The newly released first-quarter 2020 U.S. Home Flipping Report from ATTOM Data Solutions shows that “53,705 single-family homes and condominiums in the United States were flipped in the first quarter. That number represented 7.5 percent of all home sales in the nation during the quarter, up from 6.3 percent in the fourth quarter of 2019 and from 7.3 percent in the first quarter of last year.” Those are the highest numbers since the second quarter of 2006.

The gross profit for home flips across the country also rose over the same time period, to $62,300. “That was up slightly from $62,000 in the fourth quarter of 2019 and from $60,675 in the first quarter of last year,” the report said.

If you’re looking to get in on the flipping trend, here are a few insights:

  • You don’t need to buy a million-dollar fixer. “Homes flipped in the first quarter of 2020 were sold for a median price of $232,000.”
  • Profits will be larger where the home prices are higher. “The highest first-quarter 2020 profits, measured in dollars, were concentrated in the West and Northeast. Among metro areas with enough data to analyze, 13 of the top 15 were in the those regions, led by San Francisco, CA (gross profit of $171,000); San Jose, CA ($165,000); Los Angeles, CA ($145,000); New York, NY ($141,899) and Honolulu, HI ($140,190).”
  • The lowest profits were generally in southern metro areas, such as “Springfield, MO ($20,203); Daphne, AL ($20,650); Raleigh, NC ($21,250) and Durham, NC ($25,000).”
  • Don’t think you have to turn the home around and sell it in 30 days. “The average time to flip nationwide is 174 days.”
  • You don’t need to pay cash upfront for the home, as the percentage of flipped homes purchased with financing in the first quarter of 2020 was 40.5 percent.

Need some advice on investing and flipping? Get in touch today!  Kevin and Jennifer Hanley, REALTORS – The Hanley Home Team of Keller Williams Realty Atlantic Partners Southside – 904-515-2479 http://www.HanleyHomeTeam.com Team@HanleyHomeTeam.com

Boost Your Home’s Value Ahead of Your Appraisal

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Painting TrimWhether you’re planning to sell or refinance, a home appraisal is a necessary step in determining the true value of your home. This means your home should be in the best possible condition, so it will be appraised at the highest potential value. While it may be tempting to swing for the fences with big-ticket renovations, there are smaller things you can do to efficiently raise the market value of your home.

Start Small with a Little Spackle
If you’ve lived in your home for any length of time, you’ve probably hung things on the walls, put up shelves, or simply had accidents that resulted in minor damage. Now is the time to repair those blemishes. Filling these holes and crevices with a little spackle and painting over the area will leave your walls looking like new. While this may not boost the value of your home, it will keep the appraiser from deducting for the damage.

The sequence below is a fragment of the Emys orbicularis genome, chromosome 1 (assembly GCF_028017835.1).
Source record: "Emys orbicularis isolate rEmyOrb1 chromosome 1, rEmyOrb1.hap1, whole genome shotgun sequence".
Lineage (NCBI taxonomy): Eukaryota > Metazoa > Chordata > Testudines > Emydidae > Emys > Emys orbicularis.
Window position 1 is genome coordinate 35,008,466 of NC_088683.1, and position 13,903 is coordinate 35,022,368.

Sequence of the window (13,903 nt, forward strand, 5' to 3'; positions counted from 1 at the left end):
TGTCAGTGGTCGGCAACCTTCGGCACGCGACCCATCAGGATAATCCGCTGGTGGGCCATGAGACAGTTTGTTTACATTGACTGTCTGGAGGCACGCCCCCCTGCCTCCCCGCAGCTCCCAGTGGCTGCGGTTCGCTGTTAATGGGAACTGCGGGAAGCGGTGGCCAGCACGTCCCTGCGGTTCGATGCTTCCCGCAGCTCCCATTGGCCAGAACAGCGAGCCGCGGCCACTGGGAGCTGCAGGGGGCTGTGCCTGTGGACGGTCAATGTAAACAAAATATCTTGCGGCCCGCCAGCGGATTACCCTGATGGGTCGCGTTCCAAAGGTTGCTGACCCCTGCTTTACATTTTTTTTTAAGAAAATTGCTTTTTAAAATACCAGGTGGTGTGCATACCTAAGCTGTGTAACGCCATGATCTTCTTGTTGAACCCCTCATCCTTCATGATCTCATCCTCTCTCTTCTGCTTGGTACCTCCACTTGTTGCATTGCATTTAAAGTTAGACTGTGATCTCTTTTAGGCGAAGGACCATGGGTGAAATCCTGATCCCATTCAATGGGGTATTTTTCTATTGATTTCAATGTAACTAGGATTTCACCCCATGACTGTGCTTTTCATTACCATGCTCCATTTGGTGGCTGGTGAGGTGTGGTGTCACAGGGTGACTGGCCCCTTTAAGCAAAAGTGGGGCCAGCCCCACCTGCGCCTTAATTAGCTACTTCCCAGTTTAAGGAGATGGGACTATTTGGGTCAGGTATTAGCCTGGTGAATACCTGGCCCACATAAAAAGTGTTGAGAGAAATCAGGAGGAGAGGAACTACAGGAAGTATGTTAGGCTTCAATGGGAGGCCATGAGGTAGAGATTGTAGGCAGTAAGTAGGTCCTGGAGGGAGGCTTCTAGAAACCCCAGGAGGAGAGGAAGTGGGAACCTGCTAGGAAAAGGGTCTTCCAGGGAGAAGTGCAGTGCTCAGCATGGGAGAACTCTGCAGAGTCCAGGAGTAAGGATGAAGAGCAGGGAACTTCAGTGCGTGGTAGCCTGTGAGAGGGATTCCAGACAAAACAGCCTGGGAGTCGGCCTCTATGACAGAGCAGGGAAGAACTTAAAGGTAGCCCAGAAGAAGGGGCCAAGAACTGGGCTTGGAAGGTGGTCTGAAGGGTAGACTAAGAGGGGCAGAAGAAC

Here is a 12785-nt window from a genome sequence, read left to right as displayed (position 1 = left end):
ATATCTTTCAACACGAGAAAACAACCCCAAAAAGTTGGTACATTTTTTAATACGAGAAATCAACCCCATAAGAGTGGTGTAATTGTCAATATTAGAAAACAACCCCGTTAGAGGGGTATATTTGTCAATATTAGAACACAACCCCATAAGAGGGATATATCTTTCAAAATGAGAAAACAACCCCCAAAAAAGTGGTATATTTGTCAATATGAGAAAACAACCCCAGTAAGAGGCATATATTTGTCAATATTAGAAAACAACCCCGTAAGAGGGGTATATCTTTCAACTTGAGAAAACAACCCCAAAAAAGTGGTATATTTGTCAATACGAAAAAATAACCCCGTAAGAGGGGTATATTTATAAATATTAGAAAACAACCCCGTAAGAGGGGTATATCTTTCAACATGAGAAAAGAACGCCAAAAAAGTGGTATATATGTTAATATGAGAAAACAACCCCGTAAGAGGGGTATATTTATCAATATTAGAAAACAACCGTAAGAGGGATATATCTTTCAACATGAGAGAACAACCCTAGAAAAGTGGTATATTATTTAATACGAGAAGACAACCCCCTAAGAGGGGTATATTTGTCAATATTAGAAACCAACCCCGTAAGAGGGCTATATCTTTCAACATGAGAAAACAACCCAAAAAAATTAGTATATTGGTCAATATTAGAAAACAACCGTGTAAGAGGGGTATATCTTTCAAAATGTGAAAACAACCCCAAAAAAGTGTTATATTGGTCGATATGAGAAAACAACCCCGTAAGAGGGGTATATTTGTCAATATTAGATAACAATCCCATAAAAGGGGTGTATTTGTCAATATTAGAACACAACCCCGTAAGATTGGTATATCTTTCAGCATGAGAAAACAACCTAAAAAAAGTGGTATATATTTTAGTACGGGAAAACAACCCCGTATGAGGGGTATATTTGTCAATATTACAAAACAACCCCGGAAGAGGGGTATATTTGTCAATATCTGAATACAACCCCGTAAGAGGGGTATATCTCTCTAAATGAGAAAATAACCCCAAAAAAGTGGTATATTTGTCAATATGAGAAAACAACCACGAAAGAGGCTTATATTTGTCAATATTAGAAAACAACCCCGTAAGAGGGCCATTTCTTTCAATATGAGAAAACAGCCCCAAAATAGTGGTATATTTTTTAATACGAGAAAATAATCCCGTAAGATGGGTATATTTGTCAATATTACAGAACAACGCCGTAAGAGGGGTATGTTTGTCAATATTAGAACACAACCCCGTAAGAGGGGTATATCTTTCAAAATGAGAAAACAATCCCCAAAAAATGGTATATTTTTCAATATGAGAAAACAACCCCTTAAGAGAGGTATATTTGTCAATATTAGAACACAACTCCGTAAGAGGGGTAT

As Long as You’re Painting…
After you’ve touched up your walls, you might want to consider freshening up the paint. Repainting worn trim and moldings around the home can give it a fresh look. Venture outside and touch up the trim around the windows and doors too. This will boost curb appeal and help you add value to the home. Any area where the paint is peeling, chipping, or simply has lost its luster should be retouched with a fresh coat.

Update Your Crawl Spaces
An upgrade that’s growing in popularity (and will grow your home value) is crawl space encapsulation. Crawl spaces are essential for providing homeowners and contractors with access to important systems of the home. However, these spaces are vulnerable to moisture and water damage caused by humidity and harsh weather conditions. In drier climates, dust and insects can interfere with HVAC systems. To protect crawl spaces, homeowners have started sealing these spaces with polyethylene barriers to keep out moisture, dust, and pests.

Do a Deep Clean
This is also the time to really clean your home from top to bottom. If you have young children and pets, there may be odors and damage that might not be noticeable to you, but strong odors and scuffed hardwood floors will be the first things your appraiser notices. Consider hiring professionals to wax the floors, shampoo the carpets, and conduct an intensive cleaning of the entire home.

Conduct Other Repairs
At some point, you should tour your home with the mindset of a home buyer. This will help you identify problems that you live with every day but just don’t notice anymore. Look for things that need to be repaired, such as a loose handrail, a leaky faucet, or a shorted electrical outlet. Repairing these problems ahead of time will ensure you won’t lose money on the appraisal.

By taking the time to spruce up the home ahead of the appraisal, you may be able to increase the value by thousands of dollars. The suggestions offered here should give you a head start, but if you have additional questions on how to add more value to your home, please don’t hesitate to reach out us – Kevin and Jennifer Hanley, REALTORS, The Hanley Home Team of Keller Williams Realty http://www.HanleyHomeTeam.com 904-515-2479

When Should You Stop Renting and Buy Your 1st Home?

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This choice often comes down to a financial decision: Can you afford what you want? But that’s not the whole story. There are more things to think about when trying to decide if it’s time to take your first real estate plunge.